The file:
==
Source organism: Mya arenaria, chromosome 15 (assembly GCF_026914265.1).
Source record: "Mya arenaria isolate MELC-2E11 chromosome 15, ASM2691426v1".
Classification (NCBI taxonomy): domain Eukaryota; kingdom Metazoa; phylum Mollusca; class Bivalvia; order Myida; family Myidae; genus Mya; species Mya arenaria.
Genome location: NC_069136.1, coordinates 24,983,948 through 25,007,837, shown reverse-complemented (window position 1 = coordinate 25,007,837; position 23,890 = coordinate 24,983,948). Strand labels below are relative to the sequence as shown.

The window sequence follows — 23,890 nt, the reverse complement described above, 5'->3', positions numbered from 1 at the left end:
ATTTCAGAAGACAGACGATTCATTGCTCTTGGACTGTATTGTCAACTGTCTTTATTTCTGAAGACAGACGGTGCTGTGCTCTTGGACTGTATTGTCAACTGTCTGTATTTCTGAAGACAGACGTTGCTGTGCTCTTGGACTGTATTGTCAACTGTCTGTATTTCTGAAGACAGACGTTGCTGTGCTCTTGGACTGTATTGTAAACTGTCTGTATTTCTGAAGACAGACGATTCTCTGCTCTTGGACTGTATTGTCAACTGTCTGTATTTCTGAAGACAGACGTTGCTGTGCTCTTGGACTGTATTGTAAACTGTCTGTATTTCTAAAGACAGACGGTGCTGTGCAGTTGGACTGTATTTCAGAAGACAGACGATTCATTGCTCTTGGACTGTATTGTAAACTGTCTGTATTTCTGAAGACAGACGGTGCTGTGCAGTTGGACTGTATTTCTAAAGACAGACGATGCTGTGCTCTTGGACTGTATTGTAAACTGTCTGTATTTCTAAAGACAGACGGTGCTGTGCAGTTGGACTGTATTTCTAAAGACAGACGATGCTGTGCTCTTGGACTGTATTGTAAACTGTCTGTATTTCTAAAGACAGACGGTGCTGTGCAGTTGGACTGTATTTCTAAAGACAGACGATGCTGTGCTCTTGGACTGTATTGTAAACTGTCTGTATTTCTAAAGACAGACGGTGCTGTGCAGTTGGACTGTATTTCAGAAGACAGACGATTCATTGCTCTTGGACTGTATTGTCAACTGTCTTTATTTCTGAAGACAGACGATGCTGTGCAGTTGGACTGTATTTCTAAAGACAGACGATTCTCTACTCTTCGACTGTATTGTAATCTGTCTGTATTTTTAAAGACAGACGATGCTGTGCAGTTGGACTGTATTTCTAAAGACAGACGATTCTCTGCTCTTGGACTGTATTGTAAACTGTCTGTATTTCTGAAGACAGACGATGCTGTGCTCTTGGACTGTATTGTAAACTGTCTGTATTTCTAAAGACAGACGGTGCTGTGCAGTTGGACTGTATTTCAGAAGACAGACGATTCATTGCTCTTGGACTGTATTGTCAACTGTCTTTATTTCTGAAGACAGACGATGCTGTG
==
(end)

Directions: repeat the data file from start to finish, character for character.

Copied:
Source organism: Mya arenaria, chromosome 15 (assembly GCF_026914265.1).
Source record: "Mya arenaria isolate MELC-2E11 chromosome 15, ASM2691426v1".
Classification (NCBI taxonomy): domain Eukaryota; kingdom Metazoa; phylum Mollusca; class Bivalvia; order Myida; family Myidae; genus Mya; species Mya arenaria.
Genome location: NC_069136.1, coordinates 24,983,948 through 25,007,837, shown reverse-complemented (window position 1 = coordinate 25,007,837; position 23,890 = coordinate 24,983,948). Strand labels below are relative to the sequence as shown.

The window sequence follows — 23,890 nt, the reverse complement described above, 5'->3', positions numbered from 1 at the left end:
ATTTCAGAAGACAGACGATTCATTGCTCTTGGACTGTATTGTCAACTGTCTTTATTTCTGAAGACAGACGGTGCTGTGCTCTTGGACTGTATTGTCAACTGTCTGTATTTCTGAAGACAGACGTTGCTGTGCTCTTGGACTGTATTGTCAACTGTCTGTATTTCTGAAGACAGACGTTGCTGTGCTCTTGGACTGTATTGTAAACTGTCTGTATTTCTGAAGACAGACGATTCTCTGCTCTTGGACTGTATTGTCAACTGTCTGTATTTCTGAAGACAGACGTTGCTGTGCTCTTGGACTGTATTGTAAACTGTCTGTATTTCTAAAGACAGACGGTGCTGTGCAGTTGGACTGTATTTCAGAAGACAGACGATTCATTGCTCTTGGACTGTATTGTAAACTGTCTGTATTTCTGAAGACAGACGGTGCTGTGCAGTTGGACTGTATTTCTAAAGACAGACGATGCTGTGCTCTTGGACTGTATTGTAAACTGTCTGTATTTCTAAAGACAGACGGTGCTGTGCAGTTGGACTGTATTTCTAAAGACAGACGATGCTGTGCTCTTGGACTGTATTGTAAACTGTCTGTATTTCTAAAGACAGACGGTGCTGTGCAGTTGGACTGTATTTCTAAAGACAGACGATGCTGTGCTCTTGGACTGTATTGTAAACTGTCTGTATTTCTAAAGACAGACGGTGCTGTGCAGTTGGACTGTATTTCAGAAGACAGACGATTCATTGCTCTTGGACTGTATTGTCAACTGTCTTTATTTCTGAAGACAGACGATGCTGTGCAGTTGGACTGTATTTCTAAAGACAGACGATTCTCTACTCTTCGACTGTATTGTAATCTGTCTGTATTTTTAAAGACAGACGATGCTGTGCAGTTGGACTGTATTTCTAAAGACAGACGATTCTCTGCTCTTGGACTGTATTGTAAACTGTCTGTATTTCTGAAGACAGACGATGCTGTGCTCTTGGACTGTATTGTAAACTGTCTGTATTTCTAAAGACAGACGGTGCTGTGCAGTTGGACTGTATTTCAGAAGACAGACGATTCATTGCTCTTGGACTGTATTGTCAACTGTCTTTATTTCTGAAGACAGACGATGCTGTG